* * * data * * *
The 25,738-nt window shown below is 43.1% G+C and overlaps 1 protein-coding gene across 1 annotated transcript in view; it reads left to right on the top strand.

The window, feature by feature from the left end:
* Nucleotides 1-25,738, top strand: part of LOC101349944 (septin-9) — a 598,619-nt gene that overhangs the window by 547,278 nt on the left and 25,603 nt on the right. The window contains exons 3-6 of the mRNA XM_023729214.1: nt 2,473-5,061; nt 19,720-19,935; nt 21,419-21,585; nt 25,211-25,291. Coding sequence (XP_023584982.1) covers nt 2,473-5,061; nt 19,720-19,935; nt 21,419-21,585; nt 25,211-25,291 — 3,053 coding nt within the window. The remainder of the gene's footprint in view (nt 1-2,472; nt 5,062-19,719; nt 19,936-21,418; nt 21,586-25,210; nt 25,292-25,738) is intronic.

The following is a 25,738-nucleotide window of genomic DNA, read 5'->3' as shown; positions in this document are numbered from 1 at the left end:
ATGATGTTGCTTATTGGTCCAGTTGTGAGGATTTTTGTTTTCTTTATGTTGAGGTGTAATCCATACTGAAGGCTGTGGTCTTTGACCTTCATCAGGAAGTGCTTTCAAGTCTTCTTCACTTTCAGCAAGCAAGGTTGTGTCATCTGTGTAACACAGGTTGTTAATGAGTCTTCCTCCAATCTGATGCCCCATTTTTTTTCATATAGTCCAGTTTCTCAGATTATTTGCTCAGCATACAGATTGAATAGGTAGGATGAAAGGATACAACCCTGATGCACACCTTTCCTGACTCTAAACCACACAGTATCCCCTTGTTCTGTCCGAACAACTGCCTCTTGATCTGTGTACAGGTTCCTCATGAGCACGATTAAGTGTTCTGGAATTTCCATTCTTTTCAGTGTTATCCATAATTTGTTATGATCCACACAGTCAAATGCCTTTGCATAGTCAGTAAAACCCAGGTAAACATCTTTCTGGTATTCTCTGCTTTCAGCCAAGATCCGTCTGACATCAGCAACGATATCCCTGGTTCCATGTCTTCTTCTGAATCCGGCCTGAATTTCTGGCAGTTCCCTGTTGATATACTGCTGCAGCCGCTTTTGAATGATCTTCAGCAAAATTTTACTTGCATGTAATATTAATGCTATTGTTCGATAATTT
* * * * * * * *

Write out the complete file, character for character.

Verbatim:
The 25,738-nt window shown below is 43.1% G+C and overlaps 1 protein-coding gene across 1 annotated transcript in view; it reads left to right on the top strand.

The window, feature by feature from the left end:
* Nucleotides 1-25,738, top strand: part of LOC101349944 (septin-9) — a 598,619-nt gene that overhangs the window by 547,278 nt on the left and 25,603 nt on the right. The window contains exons 3-6 of the mRNA XM_023729214.1: nt 2,473-5,061; nt 19,720-19,935; nt 21,419-21,585; nt 25,211-25,291. Coding sequence (XP_023584982.1) covers nt 2,473-5,061; nt 19,720-19,935; nt 21,419-21,585; nt 25,211-25,291 — 3,053 coding nt within the window. The remainder of the gene's footprint in view (nt 1-2,472; nt 5,062-19,719; nt 19,936-21,418; nt 21,586-25,210; nt 25,292-25,738) is intronic.

The following is a 25,738-nucleotide window of genomic DNA, read 5'->3' as shown; positions in this document are numbered from 1 at the left end:
ATGATGTTGCTTATTGGTCCAGTTGTGAGGATTTTTGTTTTCTTTATGTTGAGGTGTAATCCATACTGAAGGCTGTGGTCTTTGACCTTCATCAGGAAGTGCTTTCAAGTCTTCTTCACTTTCAGCAAGCAAGGTTGTGTCATCTGTGTAACACAGGTTGTTAATGAGTCTTCCTCCAATCTGATGCCCCATTTTTTTTCATATAGTCCAGTTTCTCAGATTATTTGCTCAGCATACAGATTGAATAGGTAGGATGAAAGGATACAACCCTGATGCACACCTTTCCTGACTCTAAACCACACAGTATCCCCTTGTTCTGTCCGAACAACTGCCTCTTGATCTGTGTACAGGTTCCTCATGAGCACGATTAAGTGTTCTGGAATTTCCATTCTTTTCAGTGTTATCCATAATTTGTTATGATCCACACAGTCAAATGCCTTTGCATAGTCAGTAAAACCCAGGTAAACATCTTTCTGGTATTCTCTGCTTTCAGCCAAGATCCGTCTGACATCAGCAACGATATCCCTGGTTCCATGTCTTCTTCTGAATCCGGCCTGAATTTCTGGCAGTTCCCTGTTGATATACTGCTGCAGCCGCTTTTGAATGATCTTCAGCAAAATTTTACTTGCATGTAATATTAATGCTATTGTTCGATAATTT